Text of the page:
Topic description: Societal challenges like migration movements, climate change, or digitization show that there is a pressing need for informed expertise from virtually all fields of research. Yet, scientific knowledge often remains within its domain and reaches civil society only indirectly and delayed. In a 5-year citation window, 27% of the papers from natural sciences and 32% of the papers from social sciences remain uncited.
Expressed pointedly: While the need for scientific expertise is perhaps greater than ever, scientists produce papers that nobody reads. Moreover, neologisms like “alternative facts” suggest a noticeable loss of the scientific authority in the public opinion. All this raises a difficult question: What is the impact of science? In the next couple of weeks we will address this issue in more detail.
What is your take on Impact? We welcome contributions on this topic.
Gregor Hagedorn, the initiator of Science for Future, explains how Scientists for Future uses a pro-active form of science communication to draw attention to global challenges.
How to support scientists in increasing the visibility and impact of their research? Tamika Heiden shows insights from her work.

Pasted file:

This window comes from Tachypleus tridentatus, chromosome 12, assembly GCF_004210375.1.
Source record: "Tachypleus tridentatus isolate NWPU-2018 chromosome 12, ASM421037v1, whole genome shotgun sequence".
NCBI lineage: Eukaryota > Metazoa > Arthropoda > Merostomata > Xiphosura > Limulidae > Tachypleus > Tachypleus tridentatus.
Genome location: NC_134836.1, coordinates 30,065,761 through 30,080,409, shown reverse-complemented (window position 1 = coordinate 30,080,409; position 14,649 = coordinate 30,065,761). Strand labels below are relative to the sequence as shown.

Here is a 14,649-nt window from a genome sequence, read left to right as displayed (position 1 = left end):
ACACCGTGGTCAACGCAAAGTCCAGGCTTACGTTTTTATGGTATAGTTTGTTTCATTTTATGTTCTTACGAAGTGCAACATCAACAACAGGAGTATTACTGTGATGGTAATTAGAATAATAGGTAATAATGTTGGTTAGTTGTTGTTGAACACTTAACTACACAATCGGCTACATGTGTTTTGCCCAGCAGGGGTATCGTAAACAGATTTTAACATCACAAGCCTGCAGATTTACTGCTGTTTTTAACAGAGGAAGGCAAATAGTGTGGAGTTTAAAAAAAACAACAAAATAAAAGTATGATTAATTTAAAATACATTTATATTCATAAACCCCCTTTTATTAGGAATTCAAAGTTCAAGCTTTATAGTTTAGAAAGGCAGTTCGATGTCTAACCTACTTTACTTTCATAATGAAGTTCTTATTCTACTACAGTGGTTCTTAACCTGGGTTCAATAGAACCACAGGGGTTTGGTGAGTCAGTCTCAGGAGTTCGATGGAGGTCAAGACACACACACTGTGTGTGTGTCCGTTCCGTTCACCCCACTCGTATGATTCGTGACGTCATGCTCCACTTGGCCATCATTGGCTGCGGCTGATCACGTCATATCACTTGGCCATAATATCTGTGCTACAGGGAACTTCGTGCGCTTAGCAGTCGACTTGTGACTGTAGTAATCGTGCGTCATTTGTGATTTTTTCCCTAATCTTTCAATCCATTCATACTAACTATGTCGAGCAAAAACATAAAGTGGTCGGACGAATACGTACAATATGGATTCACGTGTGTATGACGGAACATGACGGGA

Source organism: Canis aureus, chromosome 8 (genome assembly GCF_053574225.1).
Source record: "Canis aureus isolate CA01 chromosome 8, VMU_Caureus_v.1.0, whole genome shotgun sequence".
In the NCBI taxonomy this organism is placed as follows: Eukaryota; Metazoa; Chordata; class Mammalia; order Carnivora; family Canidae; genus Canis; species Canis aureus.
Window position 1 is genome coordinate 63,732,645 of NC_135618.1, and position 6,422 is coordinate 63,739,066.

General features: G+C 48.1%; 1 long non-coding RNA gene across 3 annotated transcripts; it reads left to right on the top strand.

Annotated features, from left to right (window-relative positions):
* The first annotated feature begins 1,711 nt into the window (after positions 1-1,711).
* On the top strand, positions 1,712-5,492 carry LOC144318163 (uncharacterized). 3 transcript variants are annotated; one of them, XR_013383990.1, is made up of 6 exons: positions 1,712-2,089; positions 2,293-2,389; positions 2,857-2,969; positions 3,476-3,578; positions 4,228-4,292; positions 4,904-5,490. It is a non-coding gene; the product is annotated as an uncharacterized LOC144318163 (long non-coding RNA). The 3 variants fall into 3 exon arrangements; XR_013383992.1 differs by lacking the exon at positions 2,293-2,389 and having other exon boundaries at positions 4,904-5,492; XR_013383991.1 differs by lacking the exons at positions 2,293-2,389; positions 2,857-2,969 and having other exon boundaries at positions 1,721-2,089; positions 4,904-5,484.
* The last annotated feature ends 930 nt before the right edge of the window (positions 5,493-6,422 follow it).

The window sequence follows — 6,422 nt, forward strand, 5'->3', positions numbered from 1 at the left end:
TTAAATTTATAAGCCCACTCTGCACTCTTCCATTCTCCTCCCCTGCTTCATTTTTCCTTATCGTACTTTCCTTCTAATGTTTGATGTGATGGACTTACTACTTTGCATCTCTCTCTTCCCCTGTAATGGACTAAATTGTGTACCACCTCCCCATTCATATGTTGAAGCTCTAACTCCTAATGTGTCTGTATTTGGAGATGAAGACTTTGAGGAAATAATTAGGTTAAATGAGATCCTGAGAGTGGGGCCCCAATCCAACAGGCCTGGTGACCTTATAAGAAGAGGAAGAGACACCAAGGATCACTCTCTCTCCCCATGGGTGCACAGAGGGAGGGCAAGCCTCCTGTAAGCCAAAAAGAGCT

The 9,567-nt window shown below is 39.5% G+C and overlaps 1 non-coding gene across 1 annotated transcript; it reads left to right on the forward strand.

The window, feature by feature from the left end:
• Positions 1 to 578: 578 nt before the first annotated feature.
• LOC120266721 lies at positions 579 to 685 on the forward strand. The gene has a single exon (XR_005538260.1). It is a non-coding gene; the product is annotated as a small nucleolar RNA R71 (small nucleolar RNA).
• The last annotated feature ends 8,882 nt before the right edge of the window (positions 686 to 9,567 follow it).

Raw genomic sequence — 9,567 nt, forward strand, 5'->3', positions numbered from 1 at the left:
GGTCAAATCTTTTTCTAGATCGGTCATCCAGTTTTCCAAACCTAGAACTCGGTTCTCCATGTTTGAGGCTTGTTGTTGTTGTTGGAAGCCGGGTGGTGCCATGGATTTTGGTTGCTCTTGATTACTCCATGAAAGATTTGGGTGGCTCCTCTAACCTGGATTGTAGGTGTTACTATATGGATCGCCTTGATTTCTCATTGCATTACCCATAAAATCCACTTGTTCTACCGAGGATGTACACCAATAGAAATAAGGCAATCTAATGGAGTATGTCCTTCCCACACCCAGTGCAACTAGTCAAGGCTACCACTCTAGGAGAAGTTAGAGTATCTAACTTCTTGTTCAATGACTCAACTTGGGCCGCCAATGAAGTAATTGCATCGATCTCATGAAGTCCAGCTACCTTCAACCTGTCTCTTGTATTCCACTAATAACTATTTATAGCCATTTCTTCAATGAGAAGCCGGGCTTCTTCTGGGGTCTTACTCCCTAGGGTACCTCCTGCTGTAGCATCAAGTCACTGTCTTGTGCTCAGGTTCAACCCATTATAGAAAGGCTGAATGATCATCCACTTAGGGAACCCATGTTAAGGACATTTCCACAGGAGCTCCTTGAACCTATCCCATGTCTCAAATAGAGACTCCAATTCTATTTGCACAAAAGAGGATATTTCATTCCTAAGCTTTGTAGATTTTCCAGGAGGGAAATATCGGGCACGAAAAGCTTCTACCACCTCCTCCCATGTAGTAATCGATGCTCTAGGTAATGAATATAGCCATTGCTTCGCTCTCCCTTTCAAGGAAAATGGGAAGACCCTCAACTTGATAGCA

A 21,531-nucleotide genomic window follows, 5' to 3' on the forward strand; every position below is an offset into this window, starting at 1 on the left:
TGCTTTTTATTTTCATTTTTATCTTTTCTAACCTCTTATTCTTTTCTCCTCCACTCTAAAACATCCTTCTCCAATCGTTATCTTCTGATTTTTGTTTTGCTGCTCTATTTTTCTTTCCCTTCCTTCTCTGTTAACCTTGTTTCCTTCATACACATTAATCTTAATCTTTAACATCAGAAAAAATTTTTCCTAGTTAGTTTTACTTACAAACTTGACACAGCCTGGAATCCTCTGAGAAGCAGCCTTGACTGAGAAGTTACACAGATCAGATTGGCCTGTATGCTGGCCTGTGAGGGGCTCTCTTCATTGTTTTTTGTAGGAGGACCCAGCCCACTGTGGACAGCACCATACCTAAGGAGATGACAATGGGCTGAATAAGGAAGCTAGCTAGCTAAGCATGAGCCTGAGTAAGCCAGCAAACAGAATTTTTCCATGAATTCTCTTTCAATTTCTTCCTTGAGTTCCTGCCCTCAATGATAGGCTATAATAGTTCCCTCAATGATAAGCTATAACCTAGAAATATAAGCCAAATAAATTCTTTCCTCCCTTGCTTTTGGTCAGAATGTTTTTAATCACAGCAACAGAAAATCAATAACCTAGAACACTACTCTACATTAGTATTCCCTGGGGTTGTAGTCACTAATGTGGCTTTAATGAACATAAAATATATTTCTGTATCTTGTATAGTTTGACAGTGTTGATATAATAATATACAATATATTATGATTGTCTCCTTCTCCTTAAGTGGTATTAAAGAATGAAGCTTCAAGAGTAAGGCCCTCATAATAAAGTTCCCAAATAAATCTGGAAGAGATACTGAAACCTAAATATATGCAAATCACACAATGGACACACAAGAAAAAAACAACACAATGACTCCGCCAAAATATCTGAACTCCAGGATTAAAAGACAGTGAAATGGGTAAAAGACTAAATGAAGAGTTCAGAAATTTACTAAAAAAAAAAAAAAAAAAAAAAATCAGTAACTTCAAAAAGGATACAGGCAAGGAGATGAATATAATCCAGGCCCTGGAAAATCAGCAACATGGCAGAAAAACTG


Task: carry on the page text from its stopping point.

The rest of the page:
Doing research and getting paid for it is fantastic, but how to do that sustainably? Kalle Korhonen tells you how to maintain the interest of research funders.
Search for the truth, but also provide contributions to problem-solving and make reliable predictions.
What should a scientist do if he or she realized that there is an error in research? What kind of implications can this have on their future career?
The conflict for scientists and research evaluation between scientific impact and tackling societal challenges.
An interview with Kai Chan and his strategies to seek the combination of both kinds of impacts.
“Scientists who oversell their results are a big problem for science.”
The case for decentralized, trusted platforms for the dissemination of scientific information and attribution.
Christopher Aiden-Lee Jackson researches the Earth’s structure. In his opinion, scientists have to care more about informing their findings to policymakers.
Twitter is a centerpiece of modern public communication. But the question must be asked: Is Twitter worth all that attention?
Open Science advocate Shakib Wassey tells how a digital platform for open scientific publication and interactive evaluation could change scientific publishing.